For five days the novice masters and postulancy directors of the Dehonian congregation are gathered at the Generalate in Rome. The purpose of their work is to reflect on the realities of formators and candidates. The starting point is the experience of the participants, the new Ratio Formationis Generalis, and the guidelines of the General Council. Reflection will also be done on collaboration in geographic entities.
The first day, the 30 participants shared their joys, difficulties, challenges and expectations of this important service. Above all there were many positive comments, though the directors did not hide the profound challenges that they face, including those in cultural contexts.
The work of the groups was not limited to looking at candidate numbers; attention was paid to human and material resources, to the maturity of candidates, and to the political situations. There was discussion on the possibility of a common style of direction for novices and postulants. In particular, participants looked at whether it is more opportune to place the novitiate before or after philosophy studies. It was agreed that the programs must be adapted to the situations of different countries; it would be difficult to create a uniform path throughout the congregation. It is necessary to take into account the different situations of each entity and the paths of the candidates.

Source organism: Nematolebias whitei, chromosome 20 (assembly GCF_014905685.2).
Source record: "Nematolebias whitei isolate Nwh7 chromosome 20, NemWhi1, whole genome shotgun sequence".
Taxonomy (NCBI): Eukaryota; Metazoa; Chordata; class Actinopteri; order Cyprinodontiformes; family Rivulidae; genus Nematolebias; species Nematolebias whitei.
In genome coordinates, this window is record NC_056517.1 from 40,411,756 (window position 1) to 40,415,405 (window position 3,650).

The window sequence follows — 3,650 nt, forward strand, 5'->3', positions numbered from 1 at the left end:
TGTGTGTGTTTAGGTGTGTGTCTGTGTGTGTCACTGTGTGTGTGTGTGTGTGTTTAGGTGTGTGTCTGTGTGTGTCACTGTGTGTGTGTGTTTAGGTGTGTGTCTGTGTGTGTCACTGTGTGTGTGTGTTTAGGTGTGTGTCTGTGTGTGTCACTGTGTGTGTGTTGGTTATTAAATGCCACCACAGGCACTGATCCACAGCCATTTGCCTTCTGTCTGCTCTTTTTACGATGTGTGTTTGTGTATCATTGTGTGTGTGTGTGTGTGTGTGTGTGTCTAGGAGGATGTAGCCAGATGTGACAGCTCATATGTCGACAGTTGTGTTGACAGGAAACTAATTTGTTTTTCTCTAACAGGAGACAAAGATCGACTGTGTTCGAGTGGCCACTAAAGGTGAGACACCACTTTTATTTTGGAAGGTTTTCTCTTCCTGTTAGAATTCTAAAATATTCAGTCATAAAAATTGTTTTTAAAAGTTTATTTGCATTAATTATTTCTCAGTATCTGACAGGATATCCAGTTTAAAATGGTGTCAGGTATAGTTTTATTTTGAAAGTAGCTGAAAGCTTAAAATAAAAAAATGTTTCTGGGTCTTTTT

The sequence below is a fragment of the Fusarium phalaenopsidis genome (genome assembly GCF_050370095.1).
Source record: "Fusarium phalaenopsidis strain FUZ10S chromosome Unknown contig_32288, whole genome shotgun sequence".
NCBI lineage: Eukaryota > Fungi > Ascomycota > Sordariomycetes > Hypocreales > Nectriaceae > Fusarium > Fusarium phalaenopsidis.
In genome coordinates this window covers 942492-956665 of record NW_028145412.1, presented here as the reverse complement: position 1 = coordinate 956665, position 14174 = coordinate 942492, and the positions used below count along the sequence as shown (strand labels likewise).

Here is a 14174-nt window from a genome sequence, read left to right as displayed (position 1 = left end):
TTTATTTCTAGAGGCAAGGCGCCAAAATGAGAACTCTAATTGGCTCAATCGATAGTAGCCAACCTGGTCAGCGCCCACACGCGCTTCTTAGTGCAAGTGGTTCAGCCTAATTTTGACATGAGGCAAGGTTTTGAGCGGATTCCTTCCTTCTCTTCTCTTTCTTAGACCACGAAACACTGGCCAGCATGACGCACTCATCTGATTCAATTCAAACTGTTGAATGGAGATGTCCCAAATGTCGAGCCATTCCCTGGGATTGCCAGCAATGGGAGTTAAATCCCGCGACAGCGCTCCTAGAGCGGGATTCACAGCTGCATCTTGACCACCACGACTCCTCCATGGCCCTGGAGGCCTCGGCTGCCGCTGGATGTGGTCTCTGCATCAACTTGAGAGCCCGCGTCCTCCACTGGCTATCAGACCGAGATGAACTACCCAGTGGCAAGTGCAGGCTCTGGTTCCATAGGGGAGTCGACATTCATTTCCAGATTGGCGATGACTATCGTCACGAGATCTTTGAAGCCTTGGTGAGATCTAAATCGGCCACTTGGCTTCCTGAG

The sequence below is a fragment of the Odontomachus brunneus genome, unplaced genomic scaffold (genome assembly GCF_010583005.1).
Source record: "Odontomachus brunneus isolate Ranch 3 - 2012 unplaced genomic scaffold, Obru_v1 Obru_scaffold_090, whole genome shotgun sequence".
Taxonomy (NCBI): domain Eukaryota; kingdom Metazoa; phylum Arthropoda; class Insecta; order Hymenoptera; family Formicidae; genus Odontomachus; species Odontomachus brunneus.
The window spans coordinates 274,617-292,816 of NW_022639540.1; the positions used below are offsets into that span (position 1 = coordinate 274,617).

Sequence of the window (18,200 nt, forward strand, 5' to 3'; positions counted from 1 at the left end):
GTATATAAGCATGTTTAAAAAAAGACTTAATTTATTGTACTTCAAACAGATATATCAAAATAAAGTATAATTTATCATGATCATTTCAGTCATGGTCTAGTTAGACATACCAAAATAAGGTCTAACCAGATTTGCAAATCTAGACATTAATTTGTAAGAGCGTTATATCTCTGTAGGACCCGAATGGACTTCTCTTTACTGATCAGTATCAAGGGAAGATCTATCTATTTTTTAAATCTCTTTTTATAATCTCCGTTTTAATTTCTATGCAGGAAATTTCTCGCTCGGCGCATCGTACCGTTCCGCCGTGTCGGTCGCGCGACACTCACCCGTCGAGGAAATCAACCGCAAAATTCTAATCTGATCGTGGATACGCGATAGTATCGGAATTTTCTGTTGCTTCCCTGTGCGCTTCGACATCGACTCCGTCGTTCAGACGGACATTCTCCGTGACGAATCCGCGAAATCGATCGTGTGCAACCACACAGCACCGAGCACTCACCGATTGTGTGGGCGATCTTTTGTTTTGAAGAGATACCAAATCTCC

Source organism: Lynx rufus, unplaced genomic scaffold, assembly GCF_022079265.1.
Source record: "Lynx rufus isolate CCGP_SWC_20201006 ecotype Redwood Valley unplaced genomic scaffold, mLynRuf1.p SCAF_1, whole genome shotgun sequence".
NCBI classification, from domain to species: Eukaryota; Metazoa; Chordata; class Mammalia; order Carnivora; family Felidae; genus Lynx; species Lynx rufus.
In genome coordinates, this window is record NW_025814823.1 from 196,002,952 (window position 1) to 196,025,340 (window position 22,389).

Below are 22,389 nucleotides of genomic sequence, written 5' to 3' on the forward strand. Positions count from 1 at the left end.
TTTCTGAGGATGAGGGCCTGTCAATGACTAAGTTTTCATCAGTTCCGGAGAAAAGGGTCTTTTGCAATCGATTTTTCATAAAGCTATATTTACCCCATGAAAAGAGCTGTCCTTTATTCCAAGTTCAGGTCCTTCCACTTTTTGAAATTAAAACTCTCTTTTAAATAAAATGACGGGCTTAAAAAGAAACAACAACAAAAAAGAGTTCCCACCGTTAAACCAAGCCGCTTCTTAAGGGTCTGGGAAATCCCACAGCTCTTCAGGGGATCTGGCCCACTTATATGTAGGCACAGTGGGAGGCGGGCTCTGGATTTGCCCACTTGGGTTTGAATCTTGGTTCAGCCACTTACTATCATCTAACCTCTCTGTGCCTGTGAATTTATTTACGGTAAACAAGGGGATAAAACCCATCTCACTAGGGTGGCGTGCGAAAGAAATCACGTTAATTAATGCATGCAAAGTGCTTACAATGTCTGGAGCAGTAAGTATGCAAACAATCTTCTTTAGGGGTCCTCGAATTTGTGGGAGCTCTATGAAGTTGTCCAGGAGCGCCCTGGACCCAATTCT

All of this has an impact on internationality and interculturalism. The first is very important for us Dehonians, but there needs to be stable experiences in order to help the candidate mature both in the Church and in the civil context. Internationality must be shared from the very beginning of formation. It was in that mindset that Fr. Leopold Mfoukouet said the following in his homily: “A soul who is worried about having many goods loses sight of the quality of life. The latter needs not the impatience of having but the patience of being.”
In the coming days participants will reflect on the opportunities offered by migratory movements, adult vocations, the vocation of the brother, and the Bishops’ Synod on “Young people, faith and vocational discernment.”